Save to buy: savings accounts that help you build a deposit

Piggy bankSome banks and building societies offer special save-to-buy savings accounts, designed to help savers build a decent deposit. But are they are better than normal savings accounts?

A number of lenders offer savings accounts designed specifically to save for a deposit to buy your own home. There aren't many, but here are the top ones I could find that are widely available.
Monmouthshire First Home Bonus Saver
This pays a 2% variable interest rate, which means the rate can be decreased at any time for any reason and, theoretically at least, increased too.

If you take out a mortgage with Monmouthshire Building Society within five years, you'll get a fixed bonus of 3% AER per year added on to your savings interest.
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Newcastle Building Society Big Home Saver
This comes as an ISA (a tax-free savings account) as well as an ordinary, taxable savings account. You get a variable interest rate of 3% AER, provided you deposit between £1 and £500 every month. If you fail to do so, your rate sinks to 2%, which is again variable.

In addition to that mediocre deal, you'll receive a cheque of £500 if you save over £5,000 and a cheque of £1,000 if you save over £10,000, provided you ask for and are granted a Newcastle mortgage with your deposit money.

Leek Building Society Homebuyer Regular Savings Account
This is for regular payments of £50 to £1,000 per month and pays a variable interest rate of 3%. Withdrawals are not allowed. If you close the account you'll lose 90 days' interest.

If, after building your deposit, you're accepted for a Leek Building Society mortgage, you'll get £250 cashback for savings of £2,500 or more, and £500 cashback for savings of £5,000 or more. In addition, you'll get free buildings and contents insurance for one year if you have savings of £10,000 or more.

Remember to shop around the following year for your insurance.

Nationwide Save to Buy Savings Account
This is available as an ISA and an ordinary savings account. It's for first-time buyers only. You can save in it for six months to three years.

The account pays 2.5% variable interest on the first £20,000 and the excess rate is practically nothing (0.1%). You can't make withdrawals but can close the account at any time.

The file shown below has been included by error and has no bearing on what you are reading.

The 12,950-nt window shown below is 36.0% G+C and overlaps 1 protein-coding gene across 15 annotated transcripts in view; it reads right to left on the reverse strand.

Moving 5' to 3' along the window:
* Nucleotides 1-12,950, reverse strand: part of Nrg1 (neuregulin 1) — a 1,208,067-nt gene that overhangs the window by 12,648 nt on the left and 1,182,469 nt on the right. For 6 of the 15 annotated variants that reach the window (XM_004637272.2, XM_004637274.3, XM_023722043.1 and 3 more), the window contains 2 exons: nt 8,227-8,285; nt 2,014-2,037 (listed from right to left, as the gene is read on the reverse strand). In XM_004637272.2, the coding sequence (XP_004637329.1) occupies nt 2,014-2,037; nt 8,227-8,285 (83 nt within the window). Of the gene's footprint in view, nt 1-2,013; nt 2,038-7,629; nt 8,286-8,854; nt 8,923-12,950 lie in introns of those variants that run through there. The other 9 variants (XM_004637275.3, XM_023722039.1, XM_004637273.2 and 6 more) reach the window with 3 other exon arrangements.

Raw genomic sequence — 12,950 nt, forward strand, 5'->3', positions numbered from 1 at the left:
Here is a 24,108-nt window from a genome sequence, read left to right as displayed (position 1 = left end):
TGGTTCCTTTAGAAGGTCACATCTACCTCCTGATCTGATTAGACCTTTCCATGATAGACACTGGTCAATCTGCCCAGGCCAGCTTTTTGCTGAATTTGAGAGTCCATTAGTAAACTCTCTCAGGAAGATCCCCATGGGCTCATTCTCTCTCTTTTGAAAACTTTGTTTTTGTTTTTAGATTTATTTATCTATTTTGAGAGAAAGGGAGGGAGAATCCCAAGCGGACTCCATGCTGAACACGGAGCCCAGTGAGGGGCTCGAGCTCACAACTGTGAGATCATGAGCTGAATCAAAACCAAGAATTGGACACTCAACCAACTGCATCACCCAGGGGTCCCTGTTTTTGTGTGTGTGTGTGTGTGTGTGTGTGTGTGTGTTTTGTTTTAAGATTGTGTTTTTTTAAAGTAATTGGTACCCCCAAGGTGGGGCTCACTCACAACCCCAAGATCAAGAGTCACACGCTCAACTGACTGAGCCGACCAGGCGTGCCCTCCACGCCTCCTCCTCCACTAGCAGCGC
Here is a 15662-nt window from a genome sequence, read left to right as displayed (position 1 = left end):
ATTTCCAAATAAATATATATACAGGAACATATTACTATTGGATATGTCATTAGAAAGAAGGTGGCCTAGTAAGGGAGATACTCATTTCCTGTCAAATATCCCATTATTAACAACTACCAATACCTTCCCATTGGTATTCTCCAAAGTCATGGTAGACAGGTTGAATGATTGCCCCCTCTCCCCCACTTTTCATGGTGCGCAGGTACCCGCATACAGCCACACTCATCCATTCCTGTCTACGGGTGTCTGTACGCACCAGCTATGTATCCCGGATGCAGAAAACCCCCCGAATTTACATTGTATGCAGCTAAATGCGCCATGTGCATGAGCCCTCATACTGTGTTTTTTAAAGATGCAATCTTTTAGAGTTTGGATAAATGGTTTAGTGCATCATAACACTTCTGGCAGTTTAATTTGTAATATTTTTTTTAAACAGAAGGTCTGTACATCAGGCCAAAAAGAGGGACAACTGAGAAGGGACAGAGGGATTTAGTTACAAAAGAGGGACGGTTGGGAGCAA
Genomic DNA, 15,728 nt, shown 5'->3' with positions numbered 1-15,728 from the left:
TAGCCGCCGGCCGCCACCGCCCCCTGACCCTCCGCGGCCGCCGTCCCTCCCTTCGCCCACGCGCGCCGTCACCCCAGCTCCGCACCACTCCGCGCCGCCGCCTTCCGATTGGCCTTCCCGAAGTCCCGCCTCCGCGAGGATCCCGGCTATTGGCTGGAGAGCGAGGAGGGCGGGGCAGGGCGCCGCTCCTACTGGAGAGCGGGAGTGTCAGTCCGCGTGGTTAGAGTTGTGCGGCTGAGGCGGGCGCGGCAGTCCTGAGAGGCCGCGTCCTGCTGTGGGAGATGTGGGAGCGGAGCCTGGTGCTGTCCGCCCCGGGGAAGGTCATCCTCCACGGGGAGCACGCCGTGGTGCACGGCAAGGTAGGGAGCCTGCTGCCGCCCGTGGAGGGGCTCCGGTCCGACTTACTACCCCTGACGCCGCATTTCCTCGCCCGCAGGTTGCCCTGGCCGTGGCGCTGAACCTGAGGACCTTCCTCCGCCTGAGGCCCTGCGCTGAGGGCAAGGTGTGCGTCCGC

Open an account and deposit at least £50 per month (you can miss a handful of payments per year) and, after just six months, you'll be allowed to apply for Nationwide's Save to Buy mortgage with just a 5% deposit.

On successfully getting a Nationwide mortgage you'll get £250 cashback if you save £2,500, £500 cashback if you save £5,000 and £1,000 cashback if you save £10,000.

Yorkshire Bank and Clydesdale Bank Regular Home Saver
These two banks, which are in the same banking group, offer a save-to-buy account that is a combination of the above deals, and therefore more complicated.

You'll get just 0.5% AER interest on the savings.

You must deposit at least £200 per month, with one payment holiday per year. You can withdraw your money with 40 days' notice.

If you save a 5% deposit you'll get £500 cashback and for a 10% deposit you'll get £1,000 cashback, provided you're accepted for a mortgage with Yorkshire or Clydesdale.

However, if the bank doesn't offer such a mortgage at the time you apply, you'll have to keep saving until you have a greater deposit, perhaps even 20%. You'll still only get £1,000 cashback though.

The alternatives will normally be better
The above homebuyer deals have mediocre savings rates, particularly when you take into account the tight restrictions.

Just for example, the top easy-access deal I found in my quick search of the whole market was the Santander eSaver. There are no restrictions to accessing your cash, and it pays 3.20% AER. What's more, thanks to its bonus, you know that you won't earn below 2.70% in the first year.

Those who want to build up their savings in regular savings accounts could also get 5% fixed interest or more for one year from first direct, HSBC, The Nottingham and Norwich & Peterborough. Some of them have quite stringent terms and conditions though, such as opening a current account.

Is it worth tying yourself in for cashback?
Some of these homebuyer savings accounts offer sizeable cashback if you're accepted for a mortgage.

For most people, it doesn't make sense to let yourself be bribed into an uncompetitive savings account without knowing what following mortgage deal you might be offered, and how it will compare to others.

If in doubt, always buy your financial products separately.

Is it worth tying yourself in for a 5% deposit mortgage?
Nationwide's tie-in includes the offer of a 5% mortgage – provided you're accepted.

This offer probably has more to it than the others mentioned, because there aren't many competitors in the 5% deposit market.

If you're confident the Nationwide deal is the best one that you're likely to be accepted for, its Save to Buy Savings Account could make sense, particularly if you want to buy in just six months' time.

I think the account makes less sense the longer you need to save for. Over time, the risk grows that the overall deal won't be the right one for you, that you might miss out on a much better deal somewhere else, that Nationwide's prices might rise out of a sensible price range, or that your own circumstances and financial means will change.

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